Disseminated microvascular pulmonary tumor cell embolism is a known cause of pulmonary hypertension, however it is fairly uncommon. Nevertheless, in an older patient without a clear cause of pulmonary hypertension, it should be included in the differential diagnosis.
A previously healthy sixty-one year old male presented with a two month history of generalized fatigue and low grade fevers. While undergoing evaluation of his fatigue and fevers, he had an echocardiogram performed that showed elevated pulmonary artery pressures. Right heart catheterization was performed and demonstrated pulmonary artery pressures of 72/30 mmHg with a normal pulmonary artery occlusion pressure. Further workup revealed a positive anti-nuclear antibody, symptoms consistent with Raynaud’s disease, and a Factor VII deficiency. CT of the chest was done and was clear. Other workup including ventilation perfusion scan, pulmonary function testing, exercise and overnight oximetry, C-ANCA, P-ANCA, rheumatoid factor, and human immunodeficiency virus testing was all unremarkable. The patient’s pulmonary hypertension was attributed to an underlying connective tissue disorder, and he was started on corticosteroids. After a remarkable improvement of two World Health Organization (WHO) functional classes he was discharged home. Two weeks later he returned with complaint of increasing shortness of breath, fevers and night sweats, and cough productive of blood tinged sputum. Admission radiography showed bilateral cavitary pulmonary infiltrates. PPD was negative. Sputum culture and AFB were also negative. The patient was treated empirically with broad spectrum antibiotics with improvement in his symptoms and was again discharged home. The patient returned two weeks later with left sided chest pain and worsening dyspnea. CT chest was performed on admission and showed no change in the patient’s cavitary lesions. Flolan was initiated based on the patient’s severe pulmonary arterial hypertension and his WHO functional class IV symptoms. The patient initially improved on Flolan, but despite aggressive titration, he suffered progressive cardio-pulmonary collapse and died. Post mortem examination was performed and revealed a small pancreatic mass that was found by microscopy to be poorly differentiated pancreatic adenocarcinoma. In addition to the pancreatic mass, there were parenchymal masses seen in the liver and lung, and widespread angiolymphatic dissemination to multiple organs. Sections of the lung showed that the cavitary lesions were areas of infarction and necrosis with tumor emboli occluding many pulmonary vessels.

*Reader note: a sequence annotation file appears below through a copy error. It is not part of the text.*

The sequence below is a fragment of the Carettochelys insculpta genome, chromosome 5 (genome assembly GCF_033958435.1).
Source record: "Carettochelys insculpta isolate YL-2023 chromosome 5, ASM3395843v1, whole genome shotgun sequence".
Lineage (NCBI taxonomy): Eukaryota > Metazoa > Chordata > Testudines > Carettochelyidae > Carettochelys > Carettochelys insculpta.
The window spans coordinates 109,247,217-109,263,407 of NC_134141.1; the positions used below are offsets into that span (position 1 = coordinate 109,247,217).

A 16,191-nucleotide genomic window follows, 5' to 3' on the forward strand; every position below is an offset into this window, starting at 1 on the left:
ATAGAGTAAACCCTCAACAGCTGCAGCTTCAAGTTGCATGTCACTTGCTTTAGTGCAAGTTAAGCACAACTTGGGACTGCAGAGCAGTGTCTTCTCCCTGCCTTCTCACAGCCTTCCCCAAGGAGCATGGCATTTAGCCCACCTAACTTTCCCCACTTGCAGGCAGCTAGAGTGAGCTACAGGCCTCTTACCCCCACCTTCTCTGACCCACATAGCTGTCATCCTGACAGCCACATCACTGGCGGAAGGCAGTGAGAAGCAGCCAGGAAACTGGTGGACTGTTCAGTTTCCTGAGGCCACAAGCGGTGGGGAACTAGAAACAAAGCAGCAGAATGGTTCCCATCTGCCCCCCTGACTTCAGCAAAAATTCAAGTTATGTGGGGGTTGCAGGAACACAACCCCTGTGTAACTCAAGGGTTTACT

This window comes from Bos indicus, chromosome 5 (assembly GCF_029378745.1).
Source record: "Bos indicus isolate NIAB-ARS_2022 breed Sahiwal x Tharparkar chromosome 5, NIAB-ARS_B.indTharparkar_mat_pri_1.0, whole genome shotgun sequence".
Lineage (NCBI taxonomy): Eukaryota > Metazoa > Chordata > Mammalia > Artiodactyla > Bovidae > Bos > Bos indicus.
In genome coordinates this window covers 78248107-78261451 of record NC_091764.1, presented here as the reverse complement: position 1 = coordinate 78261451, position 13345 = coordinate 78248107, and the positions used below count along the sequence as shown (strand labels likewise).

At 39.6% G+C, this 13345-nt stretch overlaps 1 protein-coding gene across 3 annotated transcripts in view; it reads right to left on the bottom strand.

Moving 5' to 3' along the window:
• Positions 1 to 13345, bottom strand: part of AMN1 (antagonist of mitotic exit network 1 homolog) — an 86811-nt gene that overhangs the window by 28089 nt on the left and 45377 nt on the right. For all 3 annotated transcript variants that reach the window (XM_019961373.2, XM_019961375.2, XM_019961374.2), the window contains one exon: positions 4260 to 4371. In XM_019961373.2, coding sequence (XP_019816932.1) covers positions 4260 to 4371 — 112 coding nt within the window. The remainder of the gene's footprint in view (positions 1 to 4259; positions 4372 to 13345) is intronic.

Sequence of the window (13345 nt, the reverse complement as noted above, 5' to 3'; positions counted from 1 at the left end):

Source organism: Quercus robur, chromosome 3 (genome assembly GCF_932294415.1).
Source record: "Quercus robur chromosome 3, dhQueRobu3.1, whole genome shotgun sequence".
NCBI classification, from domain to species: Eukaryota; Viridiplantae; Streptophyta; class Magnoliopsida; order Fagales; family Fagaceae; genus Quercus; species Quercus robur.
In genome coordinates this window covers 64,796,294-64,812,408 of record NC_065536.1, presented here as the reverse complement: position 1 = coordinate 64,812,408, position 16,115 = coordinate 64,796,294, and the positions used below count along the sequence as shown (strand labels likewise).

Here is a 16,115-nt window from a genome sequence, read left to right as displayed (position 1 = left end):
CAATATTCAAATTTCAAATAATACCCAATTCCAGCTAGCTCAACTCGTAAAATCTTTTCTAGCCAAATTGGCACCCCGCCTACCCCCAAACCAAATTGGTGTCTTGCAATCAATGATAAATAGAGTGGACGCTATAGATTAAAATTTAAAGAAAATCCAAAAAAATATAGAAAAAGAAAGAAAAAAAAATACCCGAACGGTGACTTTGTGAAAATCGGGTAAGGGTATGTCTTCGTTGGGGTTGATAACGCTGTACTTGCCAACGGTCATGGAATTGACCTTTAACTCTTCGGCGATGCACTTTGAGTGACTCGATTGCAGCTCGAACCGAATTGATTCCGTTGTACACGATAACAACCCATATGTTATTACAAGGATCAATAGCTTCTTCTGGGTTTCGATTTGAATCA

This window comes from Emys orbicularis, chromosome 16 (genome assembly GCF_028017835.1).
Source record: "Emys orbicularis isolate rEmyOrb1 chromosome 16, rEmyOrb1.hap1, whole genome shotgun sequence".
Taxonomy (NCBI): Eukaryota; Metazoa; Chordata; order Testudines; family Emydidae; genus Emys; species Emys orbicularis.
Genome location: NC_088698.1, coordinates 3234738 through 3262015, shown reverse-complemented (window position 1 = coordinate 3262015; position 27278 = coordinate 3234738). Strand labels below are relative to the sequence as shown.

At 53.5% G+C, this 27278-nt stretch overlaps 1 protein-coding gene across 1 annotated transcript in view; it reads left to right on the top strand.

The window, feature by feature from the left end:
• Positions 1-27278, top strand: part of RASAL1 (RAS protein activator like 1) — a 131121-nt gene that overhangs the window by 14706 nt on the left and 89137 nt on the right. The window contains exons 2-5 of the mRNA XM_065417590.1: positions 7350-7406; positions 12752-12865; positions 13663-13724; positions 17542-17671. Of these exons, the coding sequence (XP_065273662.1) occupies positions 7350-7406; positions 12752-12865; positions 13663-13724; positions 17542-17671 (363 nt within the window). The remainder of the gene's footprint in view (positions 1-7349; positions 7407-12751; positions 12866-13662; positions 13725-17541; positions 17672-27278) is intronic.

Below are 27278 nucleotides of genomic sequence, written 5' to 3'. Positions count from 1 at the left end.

When evaluating possible causes of pulmonary hypertension, the differential diagnosis is quite large. In this patient several things confounded the ultimate diagnosis. The patient’s positive anti-nuclear antibody in addition to his Raynaud’s symptoms led to a mistaken diagnosis of a connective tissue disease. In addition, with the cavitary lesions on chest x-ray and no history of malignancy, the patient’s constitutional symptoms were wrongly attributed to either connective tissue disease or infectious causes. Also, with the patient’s severe pulmonary hypertension and rapidly deteriorating course, invasive procedures such as lung biopsy and bronchoscopy were deemed too risky to perform. In retrospect, both the constitutional symptoms and abnormal lung findings on radiography were all attributable to the patient’s underlying pancreatic malignancy. If tumor cell embolism had been suspected, a pulmonary capillary wedge aspirate could have been used for diagnostic purposes..
Although rare, tumor cell emboli should be included in the differential diagnosis of cryptic pulmonary hypertension.
Alexis Meredith, None.